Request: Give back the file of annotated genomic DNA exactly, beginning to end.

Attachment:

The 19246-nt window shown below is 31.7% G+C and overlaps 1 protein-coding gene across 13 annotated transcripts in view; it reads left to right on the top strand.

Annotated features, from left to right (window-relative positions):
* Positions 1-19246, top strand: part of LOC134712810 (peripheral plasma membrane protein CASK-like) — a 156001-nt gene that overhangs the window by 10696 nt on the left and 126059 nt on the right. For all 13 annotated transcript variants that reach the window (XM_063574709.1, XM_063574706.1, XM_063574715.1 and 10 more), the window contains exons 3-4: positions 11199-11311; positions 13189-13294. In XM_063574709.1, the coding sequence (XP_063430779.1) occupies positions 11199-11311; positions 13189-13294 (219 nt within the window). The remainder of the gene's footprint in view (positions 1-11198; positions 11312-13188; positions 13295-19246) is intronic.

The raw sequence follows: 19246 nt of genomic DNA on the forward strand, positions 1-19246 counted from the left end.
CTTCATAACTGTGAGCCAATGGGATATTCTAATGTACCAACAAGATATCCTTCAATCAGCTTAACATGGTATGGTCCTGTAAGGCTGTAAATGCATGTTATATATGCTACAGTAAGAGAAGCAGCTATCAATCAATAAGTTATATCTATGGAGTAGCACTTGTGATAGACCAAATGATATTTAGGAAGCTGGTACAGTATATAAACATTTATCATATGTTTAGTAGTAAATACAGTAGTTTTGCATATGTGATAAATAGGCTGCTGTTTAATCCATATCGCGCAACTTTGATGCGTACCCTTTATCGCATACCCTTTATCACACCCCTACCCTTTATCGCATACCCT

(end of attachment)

The 19246-nt window shown below is 31.7% G+C and overlaps 1 protein-coding gene across 13 annotated transcripts in view; it reads left to right on the top strand.

Annotated features, from left to right (window-relative positions):
* Positions 1-19246, top strand: part of LOC134712810 (peripheral plasma membrane protein CASK-like) — a 156001-nt gene that overhangs the window by 10696 nt on the left and 126059 nt on the right. For all 13 annotated transcript variants that reach the window (XM_063574709.1, XM_063574706.1, XM_063574715.1 and 10 more), the window contains exons 3-4: positions 11199-11311; positions 13189-13294. In XM_063574709.1, the coding sequence (XP_063430779.1) occupies positions 11199-11311; positions 13189-13294 (219 nt within the window). The remainder of the gene's footprint in view (positions 1-11198; positions 11312-13188; positions 13295-19246) is intronic.

The raw sequence follows: 19246 nt of genomic DNA on the forward strand, positions 1-19246 counted from the left end.
CTTCATAACTGTGAGCCAATGGGATATTCTAATGTACCAACAAGATATCCTTCAATCAGCTTAACATGGTATGGTCCTGTAAGGCTGTAAATGCATGTTATATATGCTACAGTAAGAGAAGCAGCTATCAATCAATAAGTTATATCTATGGAGTAGCACTTGTGATAGACCAAATGATATTTAGGAAGCTGGTACAGTATATAAACATTTATCATATGTTTAGTAGTAAATACAGTAGTTTTGCATATGTGATAAATAGGCTGCTGTTTAATCCATATCGCGCAACTTTGATGCGTACCCTTTATCGCATACCCTTTATCACACCCCTACCCTTTATCGCATACCCT